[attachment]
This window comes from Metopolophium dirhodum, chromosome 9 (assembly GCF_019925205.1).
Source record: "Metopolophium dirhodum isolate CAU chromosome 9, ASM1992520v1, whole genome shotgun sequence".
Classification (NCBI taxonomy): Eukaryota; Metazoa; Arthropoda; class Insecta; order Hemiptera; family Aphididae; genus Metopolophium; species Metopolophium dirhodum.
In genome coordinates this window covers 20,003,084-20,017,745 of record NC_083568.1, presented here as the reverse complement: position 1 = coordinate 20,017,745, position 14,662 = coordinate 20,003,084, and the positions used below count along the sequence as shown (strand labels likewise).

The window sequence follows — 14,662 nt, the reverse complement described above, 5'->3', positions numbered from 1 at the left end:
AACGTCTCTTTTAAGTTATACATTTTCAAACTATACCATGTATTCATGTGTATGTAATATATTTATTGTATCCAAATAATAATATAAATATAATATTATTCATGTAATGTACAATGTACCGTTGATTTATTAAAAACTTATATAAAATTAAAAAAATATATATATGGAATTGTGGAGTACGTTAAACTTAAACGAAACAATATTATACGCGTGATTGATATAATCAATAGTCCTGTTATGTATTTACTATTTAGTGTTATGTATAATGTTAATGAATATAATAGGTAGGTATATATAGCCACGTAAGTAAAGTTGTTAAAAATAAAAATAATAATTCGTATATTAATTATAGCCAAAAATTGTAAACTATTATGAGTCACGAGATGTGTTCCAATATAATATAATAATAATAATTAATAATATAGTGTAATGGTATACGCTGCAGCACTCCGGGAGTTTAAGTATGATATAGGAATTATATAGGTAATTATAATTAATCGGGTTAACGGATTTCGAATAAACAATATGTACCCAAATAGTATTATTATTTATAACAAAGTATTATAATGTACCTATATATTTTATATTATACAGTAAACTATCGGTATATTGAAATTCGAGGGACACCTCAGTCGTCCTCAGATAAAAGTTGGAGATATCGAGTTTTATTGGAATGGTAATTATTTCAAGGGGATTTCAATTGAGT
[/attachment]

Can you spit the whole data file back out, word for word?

This window comes from Metopolophium dirhodum, chromosome 9 (assembly GCF_019925205.1).
Source record: "Metopolophium dirhodum isolate CAU chromosome 9, ASM1992520v1, whole genome shotgun sequence".
Classification (NCBI taxonomy): Eukaryota; Metazoa; Arthropoda; class Insecta; order Hemiptera; family Aphididae; genus Metopolophium; species Metopolophium dirhodum.
In genome coordinates this window covers 20,003,084-20,017,745 of record NC_083568.1, presented here as the reverse complement: position 1 = coordinate 20,017,745, position 14,662 = coordinate 20,003,084, and the positions used below count along the sequence as shown (strand labels likewise).

The window sequence follows — 14,662 nt, the reverse complement described above, 5'->3', positions numbered from 1 at the left end:
AACGTCTCTTTTAAGTTATACATTTTCAAACTATACCATGTATTCATGTGTATGTAATATATTTATTGTATCCAAATAATAATATAAATATAATATTATTCATGTAATGTACAATGTACCGTTGATTTATTAAAAACTTATATAAAATTAAAAAAATATATATATGGAATTGTGGAGTACGTTAAACTTAAACGAAACAATATTATACGCGTGATTGATATAATCAATAGTCCTGTTATGTATTTACTATTTAGTGTTATGTATAATGTTAATGAATATAATAGGTAGGTATATATAGCCACGTAAGTAAAGTTGTTAAAAATAAAAATAATAATTCGTATATTAATTATAGCCAAAAATTGTAAACTATTATGAGTCACGAGATGTGTTCCAATATAATATAATAATAATAATTAATAATATAGTGTAATGGTATACGCTGCAGCACTCCGGGAGTTTAAGTATGATATAGGAATTATATAGGTAATTATAATTAATCGGGTTAACGGATTTCGAATAAACAATATGTACCCAAATAGTATTATTATTTATAACAAAGTATTATAATGTACCTATATATTTTATATTATACAGTAAACTATCGGTATATTGAAATTCGAGGGACACCTCAGTCGTCCTCAGATAAAAGTTGGAGATATCGAGTTTTATTGGAATGGTAATTATTTCAAGGGGATTTCAATTGAGT